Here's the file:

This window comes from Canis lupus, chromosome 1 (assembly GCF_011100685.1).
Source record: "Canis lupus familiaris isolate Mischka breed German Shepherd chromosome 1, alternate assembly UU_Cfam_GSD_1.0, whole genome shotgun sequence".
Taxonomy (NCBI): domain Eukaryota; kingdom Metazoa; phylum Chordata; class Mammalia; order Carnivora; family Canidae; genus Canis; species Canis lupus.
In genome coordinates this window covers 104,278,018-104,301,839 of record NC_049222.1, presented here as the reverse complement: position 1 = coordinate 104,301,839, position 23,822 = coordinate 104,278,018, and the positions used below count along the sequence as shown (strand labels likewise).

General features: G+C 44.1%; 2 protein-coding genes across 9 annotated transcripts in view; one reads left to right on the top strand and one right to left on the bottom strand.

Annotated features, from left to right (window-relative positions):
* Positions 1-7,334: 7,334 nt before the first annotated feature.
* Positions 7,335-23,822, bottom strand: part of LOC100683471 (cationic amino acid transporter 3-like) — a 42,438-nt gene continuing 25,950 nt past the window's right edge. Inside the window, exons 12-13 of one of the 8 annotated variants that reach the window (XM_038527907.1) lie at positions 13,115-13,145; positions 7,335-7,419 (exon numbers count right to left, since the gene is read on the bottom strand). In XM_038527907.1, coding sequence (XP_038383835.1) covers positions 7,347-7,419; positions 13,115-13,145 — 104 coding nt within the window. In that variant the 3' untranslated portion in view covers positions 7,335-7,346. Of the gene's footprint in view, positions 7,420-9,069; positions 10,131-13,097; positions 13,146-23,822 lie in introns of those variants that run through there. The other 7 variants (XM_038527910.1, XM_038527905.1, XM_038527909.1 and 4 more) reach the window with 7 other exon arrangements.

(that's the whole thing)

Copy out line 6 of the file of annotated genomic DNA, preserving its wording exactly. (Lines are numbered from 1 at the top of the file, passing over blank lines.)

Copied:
Annotated features, from left to right (window-relative positions):